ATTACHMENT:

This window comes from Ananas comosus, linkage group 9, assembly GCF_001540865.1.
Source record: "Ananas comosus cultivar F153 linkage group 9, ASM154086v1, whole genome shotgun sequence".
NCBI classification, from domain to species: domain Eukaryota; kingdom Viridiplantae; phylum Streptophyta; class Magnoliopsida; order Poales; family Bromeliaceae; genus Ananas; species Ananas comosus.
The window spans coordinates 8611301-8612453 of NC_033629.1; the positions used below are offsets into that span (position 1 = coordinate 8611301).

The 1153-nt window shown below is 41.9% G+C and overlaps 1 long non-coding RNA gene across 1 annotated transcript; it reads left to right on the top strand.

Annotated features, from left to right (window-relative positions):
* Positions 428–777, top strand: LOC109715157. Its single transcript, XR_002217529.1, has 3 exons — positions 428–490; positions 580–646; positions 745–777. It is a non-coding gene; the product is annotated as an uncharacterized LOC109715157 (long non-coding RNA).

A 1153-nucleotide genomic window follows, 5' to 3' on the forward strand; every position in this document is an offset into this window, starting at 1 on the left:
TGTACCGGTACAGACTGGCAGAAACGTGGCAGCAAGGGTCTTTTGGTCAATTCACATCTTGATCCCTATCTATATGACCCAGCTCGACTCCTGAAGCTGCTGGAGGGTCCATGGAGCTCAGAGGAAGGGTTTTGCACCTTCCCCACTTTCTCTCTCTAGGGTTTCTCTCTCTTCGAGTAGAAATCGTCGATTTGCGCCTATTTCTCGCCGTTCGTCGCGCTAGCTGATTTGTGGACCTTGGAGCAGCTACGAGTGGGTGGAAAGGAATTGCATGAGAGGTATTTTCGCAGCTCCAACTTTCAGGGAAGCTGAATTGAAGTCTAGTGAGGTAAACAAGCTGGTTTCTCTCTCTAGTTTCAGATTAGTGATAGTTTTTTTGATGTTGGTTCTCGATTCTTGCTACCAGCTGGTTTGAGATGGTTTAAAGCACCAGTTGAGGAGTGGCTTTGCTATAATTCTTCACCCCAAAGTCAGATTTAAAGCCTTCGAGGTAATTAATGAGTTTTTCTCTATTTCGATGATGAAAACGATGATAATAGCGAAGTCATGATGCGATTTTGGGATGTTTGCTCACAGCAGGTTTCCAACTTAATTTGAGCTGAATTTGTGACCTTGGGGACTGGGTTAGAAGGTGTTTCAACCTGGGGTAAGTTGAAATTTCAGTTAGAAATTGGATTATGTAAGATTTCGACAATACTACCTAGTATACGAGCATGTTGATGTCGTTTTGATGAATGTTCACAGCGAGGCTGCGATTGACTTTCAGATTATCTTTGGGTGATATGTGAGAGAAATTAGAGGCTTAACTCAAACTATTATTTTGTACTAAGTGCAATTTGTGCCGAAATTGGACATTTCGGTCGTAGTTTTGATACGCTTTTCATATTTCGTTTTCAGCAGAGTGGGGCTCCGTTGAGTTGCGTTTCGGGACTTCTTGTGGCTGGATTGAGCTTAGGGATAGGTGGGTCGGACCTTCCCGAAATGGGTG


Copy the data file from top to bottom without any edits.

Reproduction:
This window comes from Ananas comosus, linkage group 9, assembly GCF_001540865.1.
Source record: "Ananas comosus cultivar F153 linkage group 9, ASM154086v1, whole genome shotgun sequence".
NCBI classification, from domain to species: domain Eukaryota; kingdom Viridiplantae; phylum Streptophyta; class Magnoliopsida; order Poales; family Bromeliaceae; genus Ananas; species Ananas comosus.
The window spans coordinates 8611301-8612453 of NC_033629.1; the positions used below are offsets into that span (position 1 = coordinate 8611301).

The 1153-nt window shown below is 41.9% G+C and overlaps 1 long non-coding RNA gene across 1 annotated transcript; it reads left to right on the top strand.

Annotated features, from left to right (window-relative positions):
* Positions 428–777, top strand: LOC109715157. Its single transcript, XR_002217529.1, has 3 exons — positions 428–490; positions 580–646; positions 745–777. It is a non-coding gene; the product is annotated as an uncharacterized LOC109715157 (long non-coding RNA).

A 1153-nucleotide genomic window follows, 5' to 3' on the forward strand; every position in this document is an offset into this window, starting at 1 on the left:
TGTACCGGTACAGACTGGCAGAAACGTGGCAGCAAGGGTCTTTTGGTCAATTCACATCTTGATCCCTATCTATATGACCCAGCTCGACTCCTGAAGCTGCTGGAGGGTCCATGGAGCTCAGAGGAAGGGTTTTGCACCTTCCCCACTTTCTCTCTCTAGGGTTTCTCTCTCTTCGAGTAGAAATCGTCGATTTGCGCCTATTTCTCGCCGTTCGTCGCGCTAGCTGATTTGTGGACCTTGGAGCAGCTACGAGTGGGTGGAAAGGAATTGCATGAGAGGTATTTTCGCAGCTCCAACTTTCAGGGAAGCTGAATTGAAGTCTAGTGAGGTAAACAAGCTGGTTTCTCTCTCTAGTTTCAGATTAGTGATAGTTTTTTTGATGTTGGTTCTCGATTCTTGCTACCAGCTGGTTTGAGATGGTTTAAAGCACCAGTTGAGGAGTGGCTTTGCTATAATTCTTCACCCCAAAGTCAGATTTAAAGCCTTCGAGGTAATTAATGAGTTTTTCTCTATTTCGATGATGAAAACGATGATAATAGCGAAGTCATGATGCGATTTTGGGATGTTTGCTCACAGCAGGTTTCCAACTTAATTTGAGCTGAATTTGTGACCTTGGGGACTGGGTTAGAAGGTGTTTCAACCTGGGGTAAGTTGAAATTTCAGTTAGAAATTGGATTATGTAAGATTTCGACAATACTACCTAGTATACGAGCATGTTGATGTCGTTTTGATGAATGTTCACAGCGAGGCTGCGATTGACTTTCAGATTATCTTTGGGTGATATGTGAGAGAAATTAGAGGCTTAACTCAAACTATTATTTTGTACTAAGTGCAATTTGTGCCGAAATTGGACATTTCGGTCGTAGTTTTGATACGCTTTTCATATTTCGTTTTCAGCAGAGTGGGGCTCCGTTGAGTTGCGTTTCGGGACTTCTTGTGGCTGGATTGAGCTTAGGGATAGGTGGGTCGGACCTTCCCGAAATGGGTG